To Daydream or Not to Daydream — See What UH Researcher Has To Say About That Question

Dr. Eli Somer, a psychotherapist and professor from the school of Social Work at the University of Haifa, is shedding new light on daydreaming.

While it is certainly true that daydreaming is a natural activity humans perform, and in fact may be beneficial, it can also be harmful.  Dr. Eli Somer, a psychotherapist and professor from the school of Social Work at the University of Haifa, as a result of his research on daydreaming, has coined the term ‘Maladaptive Daydreaming’.

According to Somer, “Maladaptive daydreaming (MD) is extensive fantasy activity that replaces human interaction and/or interferes with academic, interpersonal, or vocational functioning”.  People with this mental disorder, although it has yet to be officially recognized as a disorder, engage in fantasizing on a frequent basis.  In more severe cases, the fantasizing behavior actually becomes an addiction, so that people who suffer from MD cannot control when or how often fantasizing occurs..

Many psychologists, including the famous Sigmund Freud and Carl Jung, believe that daydreaming is an integral, perhaps even necessary, part of being human.  As Freud wrote in a 1907 paper, “Might we not say that every child at play behaves like a creative writer, in that he creates a world of his own, or, rather, rearranges the things of his world in a new way which pleases him”.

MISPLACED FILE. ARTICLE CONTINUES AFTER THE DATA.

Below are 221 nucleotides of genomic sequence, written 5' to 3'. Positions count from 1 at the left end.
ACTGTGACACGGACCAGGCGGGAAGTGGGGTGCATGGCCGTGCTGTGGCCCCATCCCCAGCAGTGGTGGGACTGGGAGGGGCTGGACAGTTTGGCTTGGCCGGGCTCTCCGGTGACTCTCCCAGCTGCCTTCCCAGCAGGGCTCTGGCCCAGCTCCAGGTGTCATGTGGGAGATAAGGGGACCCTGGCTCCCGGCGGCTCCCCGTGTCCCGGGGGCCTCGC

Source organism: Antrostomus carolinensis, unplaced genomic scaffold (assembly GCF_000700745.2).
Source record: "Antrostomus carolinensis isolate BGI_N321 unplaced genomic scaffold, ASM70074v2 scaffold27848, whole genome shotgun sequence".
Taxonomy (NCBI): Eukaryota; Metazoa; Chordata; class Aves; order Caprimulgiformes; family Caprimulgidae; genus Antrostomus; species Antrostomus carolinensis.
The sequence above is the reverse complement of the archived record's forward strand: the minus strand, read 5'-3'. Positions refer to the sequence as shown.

In fact, daydreaming is such an important part of our lives that Professor Eric Klinger, a University of Minnesota psychologist who studied daydreaming extensively, has estimated that daydreaming comprises half of our thoughts in any given day.

But if daydreaming is such a beneficial activity, why is it such a debilitating occurrence in the lives of some people?

Dr. Somer’s research has added new light into the picture.  He has found that daydreaming serves not only helps people cope with adverse situations, such as, for example, taking one’s mind off of an impending harm or stress, but also serves as an outlet for one’s creative talents.  In his study, Somer has found that many people who suffer from MD experienced a traumatic event during childhood.  He also found that those same individuals possessed a talent for creativity even before the trauma occurred.

The research, which has been publicized in Huffington Post and The Atlantic, suggests that MD is a more complex confluence of factors than previously believed.  The research also opens up the door for further research on MD – a condition which has received almost zero attention by researchers up to now – and creates hope for victims of MD that a respite may soon be discovered.

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